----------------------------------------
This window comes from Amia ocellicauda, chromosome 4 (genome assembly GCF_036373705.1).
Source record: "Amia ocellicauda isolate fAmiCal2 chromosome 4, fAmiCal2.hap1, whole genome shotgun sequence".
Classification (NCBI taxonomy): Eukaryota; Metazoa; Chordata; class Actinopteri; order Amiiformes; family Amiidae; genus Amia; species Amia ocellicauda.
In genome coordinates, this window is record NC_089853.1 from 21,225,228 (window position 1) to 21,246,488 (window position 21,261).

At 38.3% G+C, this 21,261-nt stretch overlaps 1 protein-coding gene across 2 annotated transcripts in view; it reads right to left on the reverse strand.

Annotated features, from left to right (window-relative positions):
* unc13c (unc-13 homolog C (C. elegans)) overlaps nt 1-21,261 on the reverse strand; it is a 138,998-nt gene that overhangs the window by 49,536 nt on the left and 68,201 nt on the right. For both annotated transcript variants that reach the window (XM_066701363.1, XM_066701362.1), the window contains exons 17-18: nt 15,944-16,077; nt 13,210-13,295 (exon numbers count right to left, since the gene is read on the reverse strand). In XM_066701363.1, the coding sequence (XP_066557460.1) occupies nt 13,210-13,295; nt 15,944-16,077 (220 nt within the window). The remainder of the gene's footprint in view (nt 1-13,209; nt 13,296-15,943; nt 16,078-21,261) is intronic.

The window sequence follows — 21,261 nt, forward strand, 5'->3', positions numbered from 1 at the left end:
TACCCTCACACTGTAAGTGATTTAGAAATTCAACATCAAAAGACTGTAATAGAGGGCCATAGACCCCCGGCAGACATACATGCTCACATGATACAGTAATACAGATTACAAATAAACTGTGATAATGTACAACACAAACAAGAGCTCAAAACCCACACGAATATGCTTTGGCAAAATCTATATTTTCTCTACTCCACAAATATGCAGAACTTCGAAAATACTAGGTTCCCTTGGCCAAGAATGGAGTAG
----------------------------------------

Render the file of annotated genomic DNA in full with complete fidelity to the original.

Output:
This window comes from Amia ocellicauda, chromosome 4 (genome assembly GCF_036373705.1).
Source record: "Amia ocellicauda isolate fAmiCal2 chromosome 4, fAmiCal2.hap1, whole genome shotgun sequence".
Classification (NCBI taxonomy): Eukaryota; Metazoa; Chordata; class Actinopteri; order Amiiformes; family Amiidae; genus Amia; species Amia ocellicauda.
In genome coordinates, this window is record NC_089853.1 from 21,225,228 (window position 1) to 21,246,488 (window position 21,261).

At 38.3% G+C, this 21,261-nt stretch overlaps 1 protein-coding gene across 2 annotated transcripts in view; it reads right to left on the reverse strand.

Annotated features, from left to right (window-relative positions):
* unc13c (unc-13 homolog C (C. elegans)) overlaps nt 1-21,261 on the reverse strand; it is a 138,998-nt gene that overhangs the window by 49,536 nt on the left and 68,201 nt on the right. For both annotated transcript variants that reach the window (XM_066701363.1, XM_066701362.1), the window contains exons 17-18: nt 15,944-16,077; nt 13,210-13,295 (exon numbers count right to left, since the gene is read on the reverse strand). In XM_066701363.1, the coding sequence (XP_066557460.1) occupies nt 13,210-13,295; nt 15,944-16,077 (220 nt within the window). The remainder of the gene's footprint in view (nt 1-13,209; nt 13,296-15,943; nt 16,078-21,261) is intronic.

The window sequence follows — 21,261 nt, forward strand, 5'->3', positions numbered from 1 at the left end:
TACCCTCACACTGTAAGTGATTTAGAAATTCAACATCAAAAGACTGTAATAGAGGGCCATAGACCCCCGGCAGACATACATGCTCACATGATACAGTAATACAGATTACAAATAAACTGTGATAATGTACAACACAAACAAGAGCTCAAAACCCACACGAATATGCTTTGGCAAAATCTATATTTTCTCTACTCCACAAATATGCAGAACTTCGAAAATACTAGGTTCCCTTGGCCAAGAATGGAGTAG